Governor Christie continues to insist a spirit of bipartisanship has taken hold in Jersey.

Governor's Office/Tim Larsen

But after he delivered his state of the state speech this week, which put Sandy restoration front-and-center, the Governor was strongly criticized by democratic leaders for not laying out a road-map for economic recovery.

Christie is now firing back.

During a visit to Belmar for a boardwalk rebuilding ceremony, Christie said, "This is the kind of partisanship that people in New Jersey don't have any time for right now - democrats feel like they just have to say bad stuff about me because well, that's their job - luckily for the state, not all democrats feel that way."

The Governor also said State Senate President Steve Sweeney should be ashamed of himself for the criticisms he delivered after Christie's state of the state focused front and center on Sandy relief.

"Fact of the matter is," said Christie, "We have a job to do here, and if he thinks that any of those other things are more important than doing this, go out and make that case to the people of the state…I don't know when he thinks that's going to happen if we don't start working on that and focusing on that now, and so that's what I'm going to do and if he wants to complain about it - let him run up and down the state and complain for himself, I really don't care."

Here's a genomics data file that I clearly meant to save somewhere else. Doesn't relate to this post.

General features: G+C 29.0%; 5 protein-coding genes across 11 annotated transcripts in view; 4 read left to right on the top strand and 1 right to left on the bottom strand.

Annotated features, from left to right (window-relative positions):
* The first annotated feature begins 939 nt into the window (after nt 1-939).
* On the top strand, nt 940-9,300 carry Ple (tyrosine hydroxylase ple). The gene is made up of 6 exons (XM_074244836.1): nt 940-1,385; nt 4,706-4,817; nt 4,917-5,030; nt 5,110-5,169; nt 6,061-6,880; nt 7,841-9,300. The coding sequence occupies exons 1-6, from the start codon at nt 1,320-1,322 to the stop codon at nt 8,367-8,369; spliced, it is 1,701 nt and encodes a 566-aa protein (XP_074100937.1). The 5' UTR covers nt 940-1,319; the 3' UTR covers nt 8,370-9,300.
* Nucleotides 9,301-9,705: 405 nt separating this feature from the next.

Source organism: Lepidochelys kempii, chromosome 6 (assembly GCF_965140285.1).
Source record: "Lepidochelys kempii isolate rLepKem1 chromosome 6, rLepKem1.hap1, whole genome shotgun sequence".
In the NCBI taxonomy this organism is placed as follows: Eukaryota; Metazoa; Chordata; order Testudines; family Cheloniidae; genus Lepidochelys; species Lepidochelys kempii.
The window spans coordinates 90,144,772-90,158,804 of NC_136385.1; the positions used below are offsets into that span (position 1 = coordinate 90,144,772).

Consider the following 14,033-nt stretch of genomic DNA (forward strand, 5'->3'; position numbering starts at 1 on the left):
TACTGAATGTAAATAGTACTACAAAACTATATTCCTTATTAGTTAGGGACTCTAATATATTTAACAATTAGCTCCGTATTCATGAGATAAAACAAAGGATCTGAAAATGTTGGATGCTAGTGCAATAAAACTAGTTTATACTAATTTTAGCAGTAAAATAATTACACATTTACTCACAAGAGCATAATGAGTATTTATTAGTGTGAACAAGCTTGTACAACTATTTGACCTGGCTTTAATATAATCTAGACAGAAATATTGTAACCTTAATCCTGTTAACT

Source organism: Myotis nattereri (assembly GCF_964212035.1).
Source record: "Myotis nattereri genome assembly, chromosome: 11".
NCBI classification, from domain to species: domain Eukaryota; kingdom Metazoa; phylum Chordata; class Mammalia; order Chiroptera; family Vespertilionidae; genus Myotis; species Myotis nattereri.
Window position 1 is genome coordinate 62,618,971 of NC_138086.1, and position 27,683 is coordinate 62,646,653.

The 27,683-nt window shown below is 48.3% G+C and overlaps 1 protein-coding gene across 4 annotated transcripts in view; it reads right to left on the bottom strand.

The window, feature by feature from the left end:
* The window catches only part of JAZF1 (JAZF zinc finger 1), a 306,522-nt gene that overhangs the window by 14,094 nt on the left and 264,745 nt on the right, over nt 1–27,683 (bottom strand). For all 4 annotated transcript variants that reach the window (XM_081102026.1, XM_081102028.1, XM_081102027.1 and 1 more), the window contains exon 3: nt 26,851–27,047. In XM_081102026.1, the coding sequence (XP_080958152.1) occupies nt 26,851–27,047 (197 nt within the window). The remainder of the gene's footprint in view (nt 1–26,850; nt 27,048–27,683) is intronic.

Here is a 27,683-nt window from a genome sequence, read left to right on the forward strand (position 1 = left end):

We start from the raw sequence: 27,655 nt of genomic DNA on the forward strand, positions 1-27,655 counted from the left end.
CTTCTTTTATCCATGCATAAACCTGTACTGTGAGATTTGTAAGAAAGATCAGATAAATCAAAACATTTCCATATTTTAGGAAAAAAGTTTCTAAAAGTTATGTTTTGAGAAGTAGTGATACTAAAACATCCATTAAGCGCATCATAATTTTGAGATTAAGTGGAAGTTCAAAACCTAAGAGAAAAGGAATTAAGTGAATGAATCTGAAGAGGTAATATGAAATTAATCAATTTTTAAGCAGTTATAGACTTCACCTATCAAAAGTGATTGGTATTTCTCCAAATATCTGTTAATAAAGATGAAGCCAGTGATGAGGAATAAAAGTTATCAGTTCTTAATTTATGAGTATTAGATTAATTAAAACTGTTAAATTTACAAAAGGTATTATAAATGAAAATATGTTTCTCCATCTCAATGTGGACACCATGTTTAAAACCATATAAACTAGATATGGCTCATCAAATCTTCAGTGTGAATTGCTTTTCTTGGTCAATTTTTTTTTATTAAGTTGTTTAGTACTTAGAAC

The Governor added, "The things that are most important right now to the people of this state is that we rebuild and recover from this storm and that their neighbors and their friends get restored to their homes and their businesses, and that we get this state back to normal - as close to normal as we can for the summer."

When the Governor was asked what the current status of his relationship is with Sweeney, he said, "I love him but our love is strained."

Christie also said he fist-pumped with Sweeney during the state of the state because Sweeney said he had a bad cold and didn't want to get the Governor sick by shaking hands.